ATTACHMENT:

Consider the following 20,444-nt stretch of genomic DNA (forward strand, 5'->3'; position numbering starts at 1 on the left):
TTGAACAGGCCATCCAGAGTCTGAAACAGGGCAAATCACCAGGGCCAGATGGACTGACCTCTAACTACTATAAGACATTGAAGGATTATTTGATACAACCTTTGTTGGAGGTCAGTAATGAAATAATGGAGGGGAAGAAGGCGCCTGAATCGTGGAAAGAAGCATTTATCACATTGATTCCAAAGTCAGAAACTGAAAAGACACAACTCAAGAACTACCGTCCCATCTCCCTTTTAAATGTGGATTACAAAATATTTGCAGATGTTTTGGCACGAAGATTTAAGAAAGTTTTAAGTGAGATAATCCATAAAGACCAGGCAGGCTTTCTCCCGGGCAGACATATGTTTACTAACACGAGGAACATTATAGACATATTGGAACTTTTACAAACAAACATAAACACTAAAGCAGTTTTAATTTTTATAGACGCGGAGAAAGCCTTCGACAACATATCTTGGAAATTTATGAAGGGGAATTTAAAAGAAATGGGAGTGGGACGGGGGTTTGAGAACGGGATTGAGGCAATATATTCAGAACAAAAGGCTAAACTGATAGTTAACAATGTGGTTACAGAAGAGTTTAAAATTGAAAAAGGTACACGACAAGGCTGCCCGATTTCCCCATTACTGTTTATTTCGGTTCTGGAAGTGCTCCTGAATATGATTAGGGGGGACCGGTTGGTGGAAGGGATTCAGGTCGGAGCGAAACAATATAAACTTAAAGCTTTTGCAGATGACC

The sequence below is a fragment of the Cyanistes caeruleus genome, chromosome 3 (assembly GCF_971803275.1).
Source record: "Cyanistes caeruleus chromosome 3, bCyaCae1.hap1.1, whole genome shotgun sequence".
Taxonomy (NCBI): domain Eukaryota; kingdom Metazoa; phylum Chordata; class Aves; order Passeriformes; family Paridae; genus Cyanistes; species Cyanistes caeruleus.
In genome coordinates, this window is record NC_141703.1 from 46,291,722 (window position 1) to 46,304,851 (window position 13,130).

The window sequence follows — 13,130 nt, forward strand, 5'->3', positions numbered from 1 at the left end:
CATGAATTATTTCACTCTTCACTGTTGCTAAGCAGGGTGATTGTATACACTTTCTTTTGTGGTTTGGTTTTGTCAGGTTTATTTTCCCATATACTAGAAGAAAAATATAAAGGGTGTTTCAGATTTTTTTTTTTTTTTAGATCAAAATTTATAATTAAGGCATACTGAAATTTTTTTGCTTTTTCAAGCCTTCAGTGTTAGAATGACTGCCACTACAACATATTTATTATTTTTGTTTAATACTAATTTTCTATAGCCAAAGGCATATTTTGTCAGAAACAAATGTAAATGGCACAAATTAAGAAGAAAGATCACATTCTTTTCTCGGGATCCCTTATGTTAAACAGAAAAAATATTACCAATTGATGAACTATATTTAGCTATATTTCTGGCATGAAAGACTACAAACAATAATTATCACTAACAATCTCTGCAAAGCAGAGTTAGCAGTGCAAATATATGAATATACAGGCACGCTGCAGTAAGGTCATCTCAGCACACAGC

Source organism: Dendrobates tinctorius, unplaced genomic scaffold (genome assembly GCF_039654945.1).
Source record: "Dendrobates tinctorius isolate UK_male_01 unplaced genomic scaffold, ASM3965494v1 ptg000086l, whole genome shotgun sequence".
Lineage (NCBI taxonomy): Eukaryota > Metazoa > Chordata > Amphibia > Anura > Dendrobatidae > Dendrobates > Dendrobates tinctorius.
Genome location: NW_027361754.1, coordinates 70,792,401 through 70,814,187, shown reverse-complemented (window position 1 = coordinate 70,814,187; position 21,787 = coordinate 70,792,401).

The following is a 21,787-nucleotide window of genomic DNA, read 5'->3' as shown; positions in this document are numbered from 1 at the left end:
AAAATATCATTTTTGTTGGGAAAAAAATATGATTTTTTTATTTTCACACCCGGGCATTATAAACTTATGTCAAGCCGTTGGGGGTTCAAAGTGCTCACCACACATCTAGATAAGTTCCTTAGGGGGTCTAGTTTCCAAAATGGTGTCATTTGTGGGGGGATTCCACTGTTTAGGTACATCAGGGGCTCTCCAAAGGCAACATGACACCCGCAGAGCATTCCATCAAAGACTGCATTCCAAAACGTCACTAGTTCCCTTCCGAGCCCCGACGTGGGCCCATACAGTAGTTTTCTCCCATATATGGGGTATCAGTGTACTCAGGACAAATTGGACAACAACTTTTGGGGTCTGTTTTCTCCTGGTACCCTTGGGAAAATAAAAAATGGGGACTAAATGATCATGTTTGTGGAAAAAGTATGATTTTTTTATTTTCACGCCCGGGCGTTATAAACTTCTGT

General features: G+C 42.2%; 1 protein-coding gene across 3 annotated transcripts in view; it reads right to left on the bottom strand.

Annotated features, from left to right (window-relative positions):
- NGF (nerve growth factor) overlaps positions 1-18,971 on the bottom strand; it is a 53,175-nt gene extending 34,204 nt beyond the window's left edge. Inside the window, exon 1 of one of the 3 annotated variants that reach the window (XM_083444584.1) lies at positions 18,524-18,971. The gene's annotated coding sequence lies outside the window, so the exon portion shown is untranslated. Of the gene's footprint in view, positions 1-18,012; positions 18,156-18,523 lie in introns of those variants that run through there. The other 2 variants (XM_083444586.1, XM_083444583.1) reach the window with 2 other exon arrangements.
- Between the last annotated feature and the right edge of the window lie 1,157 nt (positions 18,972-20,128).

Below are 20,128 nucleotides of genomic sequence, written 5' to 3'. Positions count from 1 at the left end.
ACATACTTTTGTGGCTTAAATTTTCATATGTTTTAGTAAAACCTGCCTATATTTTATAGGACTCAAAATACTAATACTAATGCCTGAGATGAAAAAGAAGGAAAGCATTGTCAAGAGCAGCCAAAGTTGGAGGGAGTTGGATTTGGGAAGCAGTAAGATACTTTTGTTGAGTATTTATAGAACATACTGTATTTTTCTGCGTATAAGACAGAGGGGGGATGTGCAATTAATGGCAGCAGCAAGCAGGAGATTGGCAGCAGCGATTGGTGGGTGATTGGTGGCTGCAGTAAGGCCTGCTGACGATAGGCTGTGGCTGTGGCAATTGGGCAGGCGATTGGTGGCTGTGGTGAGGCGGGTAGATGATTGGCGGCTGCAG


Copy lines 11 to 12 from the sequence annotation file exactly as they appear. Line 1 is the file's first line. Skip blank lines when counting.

Lineage (NCBI taxonomy): Eukaryota > Metazoa > Chordata > Amphibia > Anura > Dendrobatidae > Dendrobates > Dendrobates tinctorius.
Genome location: NW_027361754.1, coordinates 70,792,401 through 70,814,187, shown reverse-complemented (window position 1 = coordinate 70,814,187; position 21,787 = coordinate 70,792,401).